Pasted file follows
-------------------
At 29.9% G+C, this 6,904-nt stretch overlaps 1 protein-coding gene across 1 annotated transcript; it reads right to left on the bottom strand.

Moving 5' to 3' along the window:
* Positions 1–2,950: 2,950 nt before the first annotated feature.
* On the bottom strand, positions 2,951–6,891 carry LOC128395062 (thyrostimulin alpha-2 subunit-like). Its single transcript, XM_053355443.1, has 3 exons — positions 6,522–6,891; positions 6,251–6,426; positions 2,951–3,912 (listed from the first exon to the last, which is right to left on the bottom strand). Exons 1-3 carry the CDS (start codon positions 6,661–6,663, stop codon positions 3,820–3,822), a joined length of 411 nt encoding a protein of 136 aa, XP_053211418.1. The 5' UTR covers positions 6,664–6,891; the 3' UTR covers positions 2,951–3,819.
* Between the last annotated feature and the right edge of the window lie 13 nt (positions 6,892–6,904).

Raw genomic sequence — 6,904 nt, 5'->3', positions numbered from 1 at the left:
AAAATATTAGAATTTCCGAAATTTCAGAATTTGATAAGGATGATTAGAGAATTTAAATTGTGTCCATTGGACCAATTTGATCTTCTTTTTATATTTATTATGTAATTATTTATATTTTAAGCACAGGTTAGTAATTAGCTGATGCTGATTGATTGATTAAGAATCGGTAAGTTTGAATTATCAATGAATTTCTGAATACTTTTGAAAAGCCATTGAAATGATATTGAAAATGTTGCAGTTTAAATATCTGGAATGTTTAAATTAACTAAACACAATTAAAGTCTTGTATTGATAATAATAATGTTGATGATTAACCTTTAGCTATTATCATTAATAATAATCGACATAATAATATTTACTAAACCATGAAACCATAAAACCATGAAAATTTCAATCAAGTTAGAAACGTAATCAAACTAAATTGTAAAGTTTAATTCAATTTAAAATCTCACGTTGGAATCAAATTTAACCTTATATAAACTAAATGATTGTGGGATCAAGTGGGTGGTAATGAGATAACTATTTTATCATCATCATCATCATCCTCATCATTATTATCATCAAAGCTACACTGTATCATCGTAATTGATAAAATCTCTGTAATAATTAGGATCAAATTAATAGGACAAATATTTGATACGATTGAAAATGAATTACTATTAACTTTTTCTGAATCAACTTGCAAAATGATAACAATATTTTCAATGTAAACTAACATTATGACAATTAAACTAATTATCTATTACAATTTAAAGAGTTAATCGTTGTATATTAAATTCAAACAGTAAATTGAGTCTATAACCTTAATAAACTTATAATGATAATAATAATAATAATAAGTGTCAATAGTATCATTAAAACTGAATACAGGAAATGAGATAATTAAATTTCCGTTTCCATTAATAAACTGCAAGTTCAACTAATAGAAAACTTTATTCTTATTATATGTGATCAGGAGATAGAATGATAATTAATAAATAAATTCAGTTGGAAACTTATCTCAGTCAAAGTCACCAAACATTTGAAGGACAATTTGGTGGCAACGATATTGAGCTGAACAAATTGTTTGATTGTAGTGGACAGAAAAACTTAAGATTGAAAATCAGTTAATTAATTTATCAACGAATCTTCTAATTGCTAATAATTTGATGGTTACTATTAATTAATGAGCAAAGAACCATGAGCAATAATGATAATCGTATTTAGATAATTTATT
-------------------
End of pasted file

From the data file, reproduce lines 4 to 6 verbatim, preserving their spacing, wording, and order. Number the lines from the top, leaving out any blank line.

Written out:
* On the bottom strand, positions 2,951–6,891 carry LOC128395062 (thyrostimulin alpha-2 subunit-like). Its single transcript, XM_053355443.1, has 3 exons — positions 6,522–6,891; positions 6,251–6,426; positions 2,951–3,912 (listed from the first exon to the last, which is right to left on the bottom strand). Exons 1-3 carry the CDS (start codon positions 6,661–6,663, stop codon positions 3,820–3,822), a joined length of 411 nt encoding a protein of 136 aa, XP_053211418.1. The 5' UTR covers positions 6,664–6,891; the 3' UTR covers positions 2,951–3,819.
* Between the last annotated feature and the right edge of the window lie 13 nt (positions 6,892–6,904).

Raw genomic sequence — 6,904 nt, 5'->3', positions numbered from 1 at the left: